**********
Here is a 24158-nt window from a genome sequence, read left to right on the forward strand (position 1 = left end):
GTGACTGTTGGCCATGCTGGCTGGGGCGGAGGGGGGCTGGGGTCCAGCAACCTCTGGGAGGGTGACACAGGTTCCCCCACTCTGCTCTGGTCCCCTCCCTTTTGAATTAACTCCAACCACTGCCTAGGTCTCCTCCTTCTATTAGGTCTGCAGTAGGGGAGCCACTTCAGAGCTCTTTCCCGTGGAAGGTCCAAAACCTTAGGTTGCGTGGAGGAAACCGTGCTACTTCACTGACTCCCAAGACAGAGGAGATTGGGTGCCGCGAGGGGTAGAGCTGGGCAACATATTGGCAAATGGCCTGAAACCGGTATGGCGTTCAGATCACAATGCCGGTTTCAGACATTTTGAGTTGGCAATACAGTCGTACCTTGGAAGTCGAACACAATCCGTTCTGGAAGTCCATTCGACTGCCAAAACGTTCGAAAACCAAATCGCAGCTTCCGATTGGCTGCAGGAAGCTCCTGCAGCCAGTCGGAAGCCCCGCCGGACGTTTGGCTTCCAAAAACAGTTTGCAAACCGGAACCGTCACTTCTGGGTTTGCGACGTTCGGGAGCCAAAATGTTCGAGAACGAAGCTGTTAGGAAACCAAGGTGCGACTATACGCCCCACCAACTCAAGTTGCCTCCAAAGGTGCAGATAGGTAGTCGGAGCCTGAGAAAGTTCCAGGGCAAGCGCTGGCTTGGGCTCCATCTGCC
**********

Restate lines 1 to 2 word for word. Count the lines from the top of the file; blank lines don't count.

Here is a 24158-nt window from a genome sequence, read left to right on the forward strand (position 1 = left end):
GTGACTGTTGGCCATGCTGGCTGGGGCGGAGGGGGGCTGGGGTCCAGCAACCTCTGGGAGGGTGACACAGGTTCCCCCACTCTGCTCTGGTCCCCTCCCTTTTGAATTAACTCCAACCACTGCCTAGGTCTCCTCCTTCTATTAGGTCTGCAGTAGGGGAGCCACTTCAGAGCTCTTTCCCGTGGAAGGTCCAAAACCTTAGGTTGCGTGGAGGAAACCGTGCTACTTCACTGACTCCCAAGACAGAGGAGATTGGGTGCCGCGAGGGGTAGAGCTGGGCAACATATTGGCAAATGGCCTGAAACCGGTATGGCGTTCAGATCACAATGCCGGTTTCAGACATTTTGAGTTGGCAATACAGTCGTACCTTGGAAGTCGAACACAATCCGTTCTGGAAGTCCATTCGACTGCCAAAACGTTCGAAAACCAAATCGCAGCTTCCGATTGGCTGCAGGAAGCTCCTGCAGCCAGTCGGAAGCCCCGCCGGACGTTTGGCTTCCAAAAACAGTTTGCAAACCGGAACCGTCACTTCTGGGTTTGCGACGTTCGGGAGCCAAAATGTTCGAGAACGAAGCTGTTAGGAAACCAAGGTGCGACTATACGCCCCACCAACTCAAGTTGCCTCCAAAGGTGCAGATAGGTAGTCGGAGCCTGAGAAAGTTCCAGGGCAAGCGCTGGCTTGGGCTCCATCTGCC